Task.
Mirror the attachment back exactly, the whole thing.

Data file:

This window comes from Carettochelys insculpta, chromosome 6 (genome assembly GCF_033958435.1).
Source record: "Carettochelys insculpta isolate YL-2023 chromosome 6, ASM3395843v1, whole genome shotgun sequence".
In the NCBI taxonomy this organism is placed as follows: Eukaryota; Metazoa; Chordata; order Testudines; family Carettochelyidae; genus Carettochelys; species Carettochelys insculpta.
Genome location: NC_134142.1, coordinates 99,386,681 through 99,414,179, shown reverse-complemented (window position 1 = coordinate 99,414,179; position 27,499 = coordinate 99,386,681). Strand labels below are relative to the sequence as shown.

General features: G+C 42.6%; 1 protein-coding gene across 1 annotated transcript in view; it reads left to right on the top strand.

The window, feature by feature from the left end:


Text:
This window comes from Carettochelys insculpta, chromosome 6 (genome assembly GCF_033958435.1).
Source record: "Carettochelys insculpta isolate YL-2023 chromosome 6, ASM3395843v1, whole genome shotgun sequence".
In the NCBI taxonomy this organism is placed as follows: Eukaryota; Metazoa; Chordata; order Testudines; family Carettochelyidae; genus Carettochelys; species Carettochelys insculpta.
Genome location: NC_134142.1, coordinates 99,386,681 through 99,414,179, shown reverse-complemented (window position 1 = coordinate 99,414,179; position 27,499 = coordinate 99,386,681). Strand labels below are relative to the sequence as shown.

General features: G+C 42.6%; 1 protein-coding gene across 1 annotated transcript in view; it reads left to right on the top strand.

The window, feature by feature from the left end: